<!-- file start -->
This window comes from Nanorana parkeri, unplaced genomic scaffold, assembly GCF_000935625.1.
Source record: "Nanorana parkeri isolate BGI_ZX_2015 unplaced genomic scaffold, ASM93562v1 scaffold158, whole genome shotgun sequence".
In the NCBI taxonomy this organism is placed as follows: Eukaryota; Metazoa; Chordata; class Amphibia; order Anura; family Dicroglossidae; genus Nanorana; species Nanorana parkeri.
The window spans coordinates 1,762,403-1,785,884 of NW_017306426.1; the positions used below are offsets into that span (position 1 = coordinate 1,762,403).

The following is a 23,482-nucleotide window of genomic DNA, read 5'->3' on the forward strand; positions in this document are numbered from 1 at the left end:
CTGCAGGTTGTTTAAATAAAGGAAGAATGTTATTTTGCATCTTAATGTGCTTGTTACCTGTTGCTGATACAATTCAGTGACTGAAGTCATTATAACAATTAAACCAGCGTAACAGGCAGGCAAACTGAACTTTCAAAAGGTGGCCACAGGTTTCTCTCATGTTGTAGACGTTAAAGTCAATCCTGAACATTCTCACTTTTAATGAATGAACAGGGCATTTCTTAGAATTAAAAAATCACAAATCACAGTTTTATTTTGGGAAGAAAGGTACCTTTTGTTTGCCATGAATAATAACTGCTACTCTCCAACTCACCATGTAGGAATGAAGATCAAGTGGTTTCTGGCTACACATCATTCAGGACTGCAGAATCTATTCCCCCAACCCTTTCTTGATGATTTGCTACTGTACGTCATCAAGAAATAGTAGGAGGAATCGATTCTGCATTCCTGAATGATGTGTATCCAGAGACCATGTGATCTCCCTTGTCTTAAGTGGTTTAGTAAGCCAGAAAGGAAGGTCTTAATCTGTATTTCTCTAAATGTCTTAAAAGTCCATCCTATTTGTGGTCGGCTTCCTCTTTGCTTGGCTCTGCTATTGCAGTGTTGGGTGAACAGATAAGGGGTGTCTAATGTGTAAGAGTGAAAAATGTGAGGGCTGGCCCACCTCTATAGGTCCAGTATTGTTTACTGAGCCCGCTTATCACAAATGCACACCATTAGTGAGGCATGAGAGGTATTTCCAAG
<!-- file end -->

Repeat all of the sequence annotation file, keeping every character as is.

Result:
This window comes from Nanorana parkeri, unplaced genomic scaffold, assembly GCF_000935625.1.
Source record: "Nanorana parkeri isolate BGI_ZX_2015 unplaced genomic scaffold, ASM93562v1 scaffold158, whole genome shotgun sequence".
In the NCBI taxonomy this organism is placed as follows: Eukaryota; Metazoa; Chordata; class Amphibia; order Anura; family Dicroglossidae; genus Nanorana; species Nanorana parkeri.
The window spans coordinates 1,762,403-1,785,884 of NW_017306426.1; the positions used below are offsets into that span (position 1 = coordinate 1,762,403).

The following is a 23,482-nucleotide window of genomic DNA, read 5'->3' on the forward strand; positions in this document are numbered from 1 at the left end:
CTGCAGGTTGTTTAAATAAAGGAAGAATGTTATTTTGCATCTTAATGTGCTTGTTACCTGTTGCTGATACAATTCAGTGACTGAAGTCATTATAACAATTAAACCAGCGTAACAGGCAGGCAAACTGAACTTTCAAAAGGTGGCCACAGGTTTCTCTCATGTTGTAGACGTTAAAGTCAATCCTGAACATTCTCACTTTTAATGAATGAACAGGGCATTTCTTAGAATTAAAAAATCACAAATCACAGTTTTATTTTGGGAAGAAAGGTACCTTTTGTTTGCCATGAATAATAACTGCTACTCTCCAACTCACCATGTAGGAATGAAGATCAAGTGGTTTCTGGCTACACATCATTCAGGACTGCAGAATCTATTCCCCCAACCCTTTCTTGATGATTTGCTACTGTACGTCATCAAGAAATAGTAGGAGGAATCGATTCTGCATTCCTGAATGATGTGTATCCAGAGACCATGTGATCTCCCTTGTCTTAAGTGGTTTAGTAAGCCAGAAAGGAAGGTCTTAATCTGTATTTCTCTAAATGTCTTAAAAGTCCATCCTATTTGTGGTCGGCTTCCTCTTTGCTTGGCTCTGCTATTGCAGTGTTGGGTGAACAGATAAGGGGTGTCTAATGTGTAAGAGTGAAAAATGTGAGGGCTGGCCCACCTCTATAGGTCCAGTATTGTTTACTGAGCCCGCTTATCACAAATGCACACCATTAGTGAGGCATGAGAGGTATTTCCAAG